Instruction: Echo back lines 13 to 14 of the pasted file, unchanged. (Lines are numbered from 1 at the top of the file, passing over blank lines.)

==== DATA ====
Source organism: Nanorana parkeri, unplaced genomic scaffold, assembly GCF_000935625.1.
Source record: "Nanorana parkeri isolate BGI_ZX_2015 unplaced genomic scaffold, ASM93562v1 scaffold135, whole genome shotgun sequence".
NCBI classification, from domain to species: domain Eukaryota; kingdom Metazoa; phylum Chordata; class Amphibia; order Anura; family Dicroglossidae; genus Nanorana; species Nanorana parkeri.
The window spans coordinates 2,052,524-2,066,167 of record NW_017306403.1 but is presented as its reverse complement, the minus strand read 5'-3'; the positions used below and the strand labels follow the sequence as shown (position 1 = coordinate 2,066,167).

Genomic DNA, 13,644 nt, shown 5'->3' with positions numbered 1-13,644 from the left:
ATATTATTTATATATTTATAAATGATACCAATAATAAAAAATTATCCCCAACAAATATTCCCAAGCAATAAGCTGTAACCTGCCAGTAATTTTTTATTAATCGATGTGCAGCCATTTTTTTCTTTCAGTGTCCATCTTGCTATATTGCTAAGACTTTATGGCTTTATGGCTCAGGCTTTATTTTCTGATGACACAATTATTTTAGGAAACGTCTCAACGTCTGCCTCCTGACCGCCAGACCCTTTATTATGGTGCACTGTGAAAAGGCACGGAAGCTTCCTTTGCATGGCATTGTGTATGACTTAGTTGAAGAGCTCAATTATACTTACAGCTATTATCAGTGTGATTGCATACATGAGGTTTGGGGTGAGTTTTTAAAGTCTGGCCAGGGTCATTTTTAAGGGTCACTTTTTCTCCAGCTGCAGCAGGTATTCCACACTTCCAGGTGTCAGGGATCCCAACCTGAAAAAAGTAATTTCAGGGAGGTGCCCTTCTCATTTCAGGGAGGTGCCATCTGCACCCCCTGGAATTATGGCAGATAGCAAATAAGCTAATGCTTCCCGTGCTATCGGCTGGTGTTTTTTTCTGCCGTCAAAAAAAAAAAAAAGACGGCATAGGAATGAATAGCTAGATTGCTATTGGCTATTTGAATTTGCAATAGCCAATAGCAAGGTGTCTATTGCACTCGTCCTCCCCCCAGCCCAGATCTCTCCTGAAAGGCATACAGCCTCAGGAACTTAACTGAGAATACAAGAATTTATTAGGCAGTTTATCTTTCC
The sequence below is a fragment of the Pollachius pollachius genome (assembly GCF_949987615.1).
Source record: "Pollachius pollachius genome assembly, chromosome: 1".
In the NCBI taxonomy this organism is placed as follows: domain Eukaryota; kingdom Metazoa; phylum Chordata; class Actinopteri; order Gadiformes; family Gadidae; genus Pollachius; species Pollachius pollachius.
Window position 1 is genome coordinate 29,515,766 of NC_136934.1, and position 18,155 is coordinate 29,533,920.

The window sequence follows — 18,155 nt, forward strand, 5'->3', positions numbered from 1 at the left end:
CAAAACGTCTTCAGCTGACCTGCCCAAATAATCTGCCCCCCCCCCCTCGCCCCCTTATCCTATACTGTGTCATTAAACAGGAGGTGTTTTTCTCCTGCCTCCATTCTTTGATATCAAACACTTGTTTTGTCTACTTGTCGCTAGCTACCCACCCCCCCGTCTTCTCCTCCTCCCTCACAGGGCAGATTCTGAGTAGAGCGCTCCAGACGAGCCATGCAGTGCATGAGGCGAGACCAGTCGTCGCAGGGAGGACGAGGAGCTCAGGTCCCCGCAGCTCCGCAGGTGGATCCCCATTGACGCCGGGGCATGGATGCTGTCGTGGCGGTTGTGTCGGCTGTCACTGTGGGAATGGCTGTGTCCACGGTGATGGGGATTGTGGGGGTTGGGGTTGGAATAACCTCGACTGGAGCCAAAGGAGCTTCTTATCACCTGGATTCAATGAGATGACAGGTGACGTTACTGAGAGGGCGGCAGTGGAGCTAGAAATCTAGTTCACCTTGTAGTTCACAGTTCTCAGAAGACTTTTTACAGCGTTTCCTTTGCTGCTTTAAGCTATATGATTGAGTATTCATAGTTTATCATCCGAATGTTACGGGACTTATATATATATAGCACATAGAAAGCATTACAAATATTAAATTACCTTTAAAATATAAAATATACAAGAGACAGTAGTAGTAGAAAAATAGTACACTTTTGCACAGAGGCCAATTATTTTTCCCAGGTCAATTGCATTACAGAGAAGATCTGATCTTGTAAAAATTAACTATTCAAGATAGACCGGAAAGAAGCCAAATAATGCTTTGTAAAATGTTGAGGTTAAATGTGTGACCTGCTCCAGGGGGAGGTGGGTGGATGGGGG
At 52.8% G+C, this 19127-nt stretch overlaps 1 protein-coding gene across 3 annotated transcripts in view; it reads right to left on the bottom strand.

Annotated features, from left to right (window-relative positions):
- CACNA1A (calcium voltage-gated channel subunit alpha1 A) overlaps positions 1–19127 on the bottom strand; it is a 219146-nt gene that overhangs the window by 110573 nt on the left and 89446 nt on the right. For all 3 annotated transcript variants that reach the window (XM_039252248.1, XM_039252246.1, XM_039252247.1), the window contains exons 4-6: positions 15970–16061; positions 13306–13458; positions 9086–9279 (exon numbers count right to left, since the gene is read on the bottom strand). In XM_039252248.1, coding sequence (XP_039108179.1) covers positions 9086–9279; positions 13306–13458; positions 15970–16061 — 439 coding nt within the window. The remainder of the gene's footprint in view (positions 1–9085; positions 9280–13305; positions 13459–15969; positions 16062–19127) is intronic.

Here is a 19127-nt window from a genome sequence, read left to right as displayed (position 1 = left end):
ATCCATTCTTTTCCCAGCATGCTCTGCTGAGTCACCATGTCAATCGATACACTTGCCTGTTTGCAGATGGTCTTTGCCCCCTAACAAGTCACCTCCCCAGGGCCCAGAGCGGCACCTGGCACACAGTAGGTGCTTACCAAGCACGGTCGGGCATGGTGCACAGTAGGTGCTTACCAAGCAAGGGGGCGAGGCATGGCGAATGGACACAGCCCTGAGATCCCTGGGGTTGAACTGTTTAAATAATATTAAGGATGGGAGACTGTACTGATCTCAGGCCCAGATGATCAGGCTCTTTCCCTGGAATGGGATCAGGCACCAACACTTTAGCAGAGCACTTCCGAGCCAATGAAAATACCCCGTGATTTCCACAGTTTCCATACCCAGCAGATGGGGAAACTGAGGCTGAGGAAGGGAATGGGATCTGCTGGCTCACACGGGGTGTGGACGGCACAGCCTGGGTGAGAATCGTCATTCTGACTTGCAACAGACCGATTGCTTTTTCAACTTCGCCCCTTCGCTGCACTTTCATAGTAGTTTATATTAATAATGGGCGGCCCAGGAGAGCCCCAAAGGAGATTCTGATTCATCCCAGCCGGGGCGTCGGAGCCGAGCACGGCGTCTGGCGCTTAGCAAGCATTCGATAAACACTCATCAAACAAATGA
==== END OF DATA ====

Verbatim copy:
At 52.8% G+C, this 19127-nt stretch overlaps 1 protein-coding gene across 3 annotated transcripts in view; it reads right to left on the bottom strand.

Annotated features, from left to right (window-relative positions):